Saturday’s victory over UT Arlington books the Lopes’ third appearance in the NCAA Tournament – they also went in 2021 and 2023 – as the team seeks its first ever win in the tournament after losing to Iowa in 2021 (86-74) and Gonzaga in 2023 (82-70)

Ticket punched. GCU players celebrate after their 89-74 WAC Tournament win that gives them an automatic bid into the NCAA Tournament. (Photo by Dominic Contini/Cronkite News)

Even though it was not the cleanest game from GCU during its record-breaking season, Drew and WAC Player of the Year Tyon Grant-Foster gave veteran Jovan Blacksher Jr. his flowers after his gritty performance.

“He led and played with his heart tonight,” Drew said. “He played probably his best game of the year today.”

Grant Foster said, “He’s one of our engines and he got me going.”

Blacksher Jr. is one of two players on GCU that has been on both previous WAC Championship teams, alongside forward Gabe McGlothan, and has stepped into a bench role after averaging over 30 minutes a game from 2020-22. That didn’t shake Blacksher Jr., as he has consistently been a reliable option for Drew off the bench, especially on Saturday night, playing 21 minutes of intoxicating defense and scoring 14 points.

Drew also found success from the bench in senior forward Lok Wur, who finished the game with 16 points and was 6-for-6 from the free throw line.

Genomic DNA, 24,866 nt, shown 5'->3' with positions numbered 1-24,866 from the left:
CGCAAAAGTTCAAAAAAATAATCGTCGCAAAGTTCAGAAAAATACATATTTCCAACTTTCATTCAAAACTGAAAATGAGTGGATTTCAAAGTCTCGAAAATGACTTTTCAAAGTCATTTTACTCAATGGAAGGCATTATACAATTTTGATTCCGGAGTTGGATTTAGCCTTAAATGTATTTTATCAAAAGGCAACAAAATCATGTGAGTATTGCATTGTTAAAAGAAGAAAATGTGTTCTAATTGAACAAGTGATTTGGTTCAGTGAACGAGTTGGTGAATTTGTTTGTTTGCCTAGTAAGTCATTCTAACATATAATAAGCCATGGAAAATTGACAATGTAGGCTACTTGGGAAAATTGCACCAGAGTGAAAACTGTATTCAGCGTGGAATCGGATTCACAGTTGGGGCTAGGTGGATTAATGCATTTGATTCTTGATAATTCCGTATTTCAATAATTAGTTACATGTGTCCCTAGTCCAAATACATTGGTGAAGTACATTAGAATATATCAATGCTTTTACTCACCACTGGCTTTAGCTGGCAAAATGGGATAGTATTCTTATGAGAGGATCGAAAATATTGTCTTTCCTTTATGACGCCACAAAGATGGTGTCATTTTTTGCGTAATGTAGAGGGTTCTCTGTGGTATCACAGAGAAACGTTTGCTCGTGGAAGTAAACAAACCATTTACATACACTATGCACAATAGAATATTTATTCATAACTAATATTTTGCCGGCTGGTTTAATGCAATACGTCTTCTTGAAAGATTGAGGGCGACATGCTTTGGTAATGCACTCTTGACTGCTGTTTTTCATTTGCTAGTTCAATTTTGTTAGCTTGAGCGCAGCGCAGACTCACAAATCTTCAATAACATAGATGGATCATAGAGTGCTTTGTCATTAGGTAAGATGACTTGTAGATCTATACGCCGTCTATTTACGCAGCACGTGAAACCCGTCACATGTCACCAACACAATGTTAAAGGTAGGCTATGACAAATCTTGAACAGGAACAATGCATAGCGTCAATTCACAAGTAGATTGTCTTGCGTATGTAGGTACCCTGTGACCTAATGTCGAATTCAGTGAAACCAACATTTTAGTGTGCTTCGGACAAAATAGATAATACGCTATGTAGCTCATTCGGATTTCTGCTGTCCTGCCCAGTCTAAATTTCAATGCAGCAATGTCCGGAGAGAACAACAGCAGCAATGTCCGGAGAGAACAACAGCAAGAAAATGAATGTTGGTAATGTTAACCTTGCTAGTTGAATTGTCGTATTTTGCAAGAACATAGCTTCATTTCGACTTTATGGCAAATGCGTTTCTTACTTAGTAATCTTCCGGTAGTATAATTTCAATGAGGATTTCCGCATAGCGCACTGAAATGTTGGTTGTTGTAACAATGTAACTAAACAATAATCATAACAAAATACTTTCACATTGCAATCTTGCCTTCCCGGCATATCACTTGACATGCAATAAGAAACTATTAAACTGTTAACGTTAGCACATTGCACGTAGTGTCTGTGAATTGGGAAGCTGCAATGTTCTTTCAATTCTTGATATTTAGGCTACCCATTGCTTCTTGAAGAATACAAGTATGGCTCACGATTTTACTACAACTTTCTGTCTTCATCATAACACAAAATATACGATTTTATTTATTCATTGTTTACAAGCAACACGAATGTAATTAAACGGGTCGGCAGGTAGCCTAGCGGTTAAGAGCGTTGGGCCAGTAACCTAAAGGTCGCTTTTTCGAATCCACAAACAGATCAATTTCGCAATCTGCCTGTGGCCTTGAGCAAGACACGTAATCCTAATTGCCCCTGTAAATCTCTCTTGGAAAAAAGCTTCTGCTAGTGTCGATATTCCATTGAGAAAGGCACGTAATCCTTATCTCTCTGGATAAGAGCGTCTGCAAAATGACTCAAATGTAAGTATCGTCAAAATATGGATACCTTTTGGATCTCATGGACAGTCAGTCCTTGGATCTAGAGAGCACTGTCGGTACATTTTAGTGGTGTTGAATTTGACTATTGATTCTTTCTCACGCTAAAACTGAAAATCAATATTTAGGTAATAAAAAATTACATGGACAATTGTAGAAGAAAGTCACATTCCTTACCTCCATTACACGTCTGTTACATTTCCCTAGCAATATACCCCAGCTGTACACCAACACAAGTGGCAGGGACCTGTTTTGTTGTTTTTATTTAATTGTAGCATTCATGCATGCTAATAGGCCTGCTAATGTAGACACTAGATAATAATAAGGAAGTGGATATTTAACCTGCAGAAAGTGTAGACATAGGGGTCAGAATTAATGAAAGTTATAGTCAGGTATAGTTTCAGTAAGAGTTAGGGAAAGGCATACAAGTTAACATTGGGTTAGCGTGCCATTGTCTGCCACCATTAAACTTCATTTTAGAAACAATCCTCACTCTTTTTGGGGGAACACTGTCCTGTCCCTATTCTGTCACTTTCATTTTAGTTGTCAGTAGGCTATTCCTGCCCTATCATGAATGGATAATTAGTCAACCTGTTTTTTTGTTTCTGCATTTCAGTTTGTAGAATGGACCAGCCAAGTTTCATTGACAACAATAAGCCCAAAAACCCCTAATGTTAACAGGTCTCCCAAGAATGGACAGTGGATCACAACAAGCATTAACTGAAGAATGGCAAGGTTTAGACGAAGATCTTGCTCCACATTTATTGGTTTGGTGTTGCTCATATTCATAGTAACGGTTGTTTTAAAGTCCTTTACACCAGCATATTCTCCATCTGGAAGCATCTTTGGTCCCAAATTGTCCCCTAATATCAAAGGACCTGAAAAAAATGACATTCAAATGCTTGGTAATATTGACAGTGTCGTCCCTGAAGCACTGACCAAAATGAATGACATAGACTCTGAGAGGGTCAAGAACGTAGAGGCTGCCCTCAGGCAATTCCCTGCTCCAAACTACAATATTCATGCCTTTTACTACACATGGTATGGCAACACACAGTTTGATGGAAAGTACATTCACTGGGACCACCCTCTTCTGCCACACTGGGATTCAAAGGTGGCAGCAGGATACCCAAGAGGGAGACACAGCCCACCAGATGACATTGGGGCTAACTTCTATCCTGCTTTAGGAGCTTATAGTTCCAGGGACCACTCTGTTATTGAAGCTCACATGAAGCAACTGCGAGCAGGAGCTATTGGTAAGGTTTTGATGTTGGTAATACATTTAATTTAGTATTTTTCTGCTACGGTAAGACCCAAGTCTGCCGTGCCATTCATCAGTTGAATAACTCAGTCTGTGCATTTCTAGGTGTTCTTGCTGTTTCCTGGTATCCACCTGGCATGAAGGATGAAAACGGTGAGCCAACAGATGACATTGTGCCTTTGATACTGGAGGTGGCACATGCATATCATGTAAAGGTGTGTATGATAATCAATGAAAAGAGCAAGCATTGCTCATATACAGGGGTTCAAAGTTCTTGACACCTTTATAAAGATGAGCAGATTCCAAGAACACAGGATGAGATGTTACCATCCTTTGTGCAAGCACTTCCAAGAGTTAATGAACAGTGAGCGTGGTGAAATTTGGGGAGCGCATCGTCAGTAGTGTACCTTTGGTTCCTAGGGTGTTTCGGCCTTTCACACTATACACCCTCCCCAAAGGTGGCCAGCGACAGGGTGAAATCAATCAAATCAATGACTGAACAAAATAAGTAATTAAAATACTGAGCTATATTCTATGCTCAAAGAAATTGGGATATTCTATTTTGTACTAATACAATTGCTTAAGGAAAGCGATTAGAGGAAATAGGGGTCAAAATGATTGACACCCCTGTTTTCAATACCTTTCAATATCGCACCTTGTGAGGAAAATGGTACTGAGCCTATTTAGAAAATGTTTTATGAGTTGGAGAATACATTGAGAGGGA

Grant-Foster was named 2024 WAC Tournament Most Outstanding Player after leading the Lopes Saturday night with 22 points, nine rebounds and three steals. The DePaul transfer was grateful for the chance to play in the NCAA Tournament after not playing in the 2022-23 season after undergoing two heart surgeries due to collapsing after a game with DePaul in the 2021-22 season.

After winning his first conference championship of his collegiate career, Grant-Foster was emotional talking about what he was feeling in the moment.

“That was my very first time with the confetti and the nets and everything, so it was one of the best moments of my life,” Grant-Foster said.

The game was a physical bout the entire night, with over 50 fouls combined. It fell right into GCU’s strength of pushing the paint consistently and getting to the charity stripe. This gave the Lopes a crucial edge, completing 34-of-46 free throw attempts compared to only 14 points from the free-throw line for the Mavericks.

The GCU student section showed up for their team’s second WAC Tournament title in a row. The Lopes always have a strong fan showing. (Photo by Dominic Contini/Cronkite News)

Near the end of the game, things got chippy as guard Ray Harrison’s windmill dunk put the icing on the cake for the Lopes to increase the lead to 12 with three seconds remaining. The UT Arlington players and staff did not appreciate Harrison’s finishing move, with Phillip Russell bumping into him as Russell made his way back, and Akili Vining throwing the basketball at Russell shortly after.